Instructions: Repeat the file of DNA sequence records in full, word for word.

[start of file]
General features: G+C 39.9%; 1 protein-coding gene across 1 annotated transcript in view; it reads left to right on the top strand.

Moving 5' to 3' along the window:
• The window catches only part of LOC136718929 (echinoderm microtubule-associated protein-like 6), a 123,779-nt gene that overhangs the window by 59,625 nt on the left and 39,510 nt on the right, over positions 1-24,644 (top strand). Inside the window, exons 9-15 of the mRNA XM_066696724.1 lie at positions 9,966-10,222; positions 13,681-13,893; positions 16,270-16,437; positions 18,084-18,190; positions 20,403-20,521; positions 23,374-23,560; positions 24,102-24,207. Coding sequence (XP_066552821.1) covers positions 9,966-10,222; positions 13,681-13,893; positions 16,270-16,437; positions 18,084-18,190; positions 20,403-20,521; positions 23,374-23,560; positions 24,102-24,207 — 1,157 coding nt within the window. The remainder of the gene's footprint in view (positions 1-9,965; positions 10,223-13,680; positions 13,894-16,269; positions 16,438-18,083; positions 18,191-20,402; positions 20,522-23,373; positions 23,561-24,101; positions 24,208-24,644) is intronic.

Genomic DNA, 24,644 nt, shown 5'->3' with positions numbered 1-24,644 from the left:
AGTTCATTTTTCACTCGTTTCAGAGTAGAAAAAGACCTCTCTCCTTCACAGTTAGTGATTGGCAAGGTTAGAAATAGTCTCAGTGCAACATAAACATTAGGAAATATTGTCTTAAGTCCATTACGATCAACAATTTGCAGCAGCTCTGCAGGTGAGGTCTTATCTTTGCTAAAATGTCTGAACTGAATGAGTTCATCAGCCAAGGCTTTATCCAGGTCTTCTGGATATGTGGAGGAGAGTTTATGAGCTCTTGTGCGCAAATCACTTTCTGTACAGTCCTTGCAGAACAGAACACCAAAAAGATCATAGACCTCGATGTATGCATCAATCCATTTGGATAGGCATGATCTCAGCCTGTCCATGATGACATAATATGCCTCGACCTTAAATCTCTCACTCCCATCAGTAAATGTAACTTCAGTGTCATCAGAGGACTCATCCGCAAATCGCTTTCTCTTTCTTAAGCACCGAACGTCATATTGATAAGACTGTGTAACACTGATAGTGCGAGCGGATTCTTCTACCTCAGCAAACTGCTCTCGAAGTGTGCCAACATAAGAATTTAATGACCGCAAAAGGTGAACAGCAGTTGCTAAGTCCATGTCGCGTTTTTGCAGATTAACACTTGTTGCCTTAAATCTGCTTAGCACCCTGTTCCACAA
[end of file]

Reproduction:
General features: G+C 39.9%; 1 protein-coding gene across 1 annotated transcript in view; it reads left to right on the top strand.

Moving 5' to 3' along the window:
• The window catches only part of LOC136718929 (echinoderm microtubule-associated protein-like 6), a 123,779-nt gene that overhangs the window by 59,625 nt on the left and 39,510 nt on the right, over positions 1-24,644 (top strand). Inside the window, exons 9-15 of the mRNA XM_066696724.1 lie at positions 9,966-10,222; positions 13,681-13,893; positions 16,270-16,437; positions 18,084-18,190; positions 20,403-20,521; positions 23,374-23,560; positions 24,102-24,207. Coding sequence (XP_066552821.1) covers positions 9,966-10,222; positions 13,681-13,893; positions 16,270-16,437; positions 18,084-18,190; positions 20,403-20,521; positions 23,374-23,560; positions 24,102-24,207 — 1,157 coding nt within the window. The remainder of the gene's footprint in view (positions 1-9,965; positions 10,223-13,680; positions 13,894-16,269; positions 16,438-18,083; positions 18,191-20,402; positions 20,522-23,373; positions 23,561-24,101; positions 24,208-24,644) is intronic.

Genomic DNA, 24,644 nt, shown 5'->3' with positions numbered 1-24,644 from the left:
AGTTCATTTTTCACTCGTTTCAGAGTAGAAAAAGACCTCTCTCCTTCACAGTTAGTGATTGGCAAGGTTAGAAATAGTCTCAGTGCAACATAAACATTAGGAAATATTGTCTTAAGTCCATTACGATCAACAATTTGCAGCAGCTCTGCAGGTGAGGTCTTATCTTTGCTAAAATGTCTGAACTGAATGAGTTCATCAGCCAAGGCTTTATCCAGGTCTTCTGGATATGTGGAGGAGAGTTTATGAGCTCTTGTGCGCAAATCACTTTCTGTACAGTCCTTGCAGAACAGAACACCAAAAAGATCATAGACCTCGATGTATGCATCAATCCATTTGGATAGGCATGATCTCAGCCTGTCCATGATGACATAATATGCCTCGACCTTAAATCTCTCACTCCCATCAGTAAATGTAACTTCAGTGTCATCAGAGGACTCATCCGCAAATCGCTTTCTCTTTCTTAAGCACCGAACGTCATATTGATAAGACTGTGTAACACTGATAGTGCGAGCGGATTCTTCTACCTCAGCAAACTGCTCTCGAAGTGTGCCAACATAAGAATTTAATGACCGCAAAAGGTGAACAGCAGTTGCTAAGTCCATGTCGCGTTTTTGCAGATTAACACTTGTTGCCTTAAATCTGCTTAGCACCCTGTTCCACAA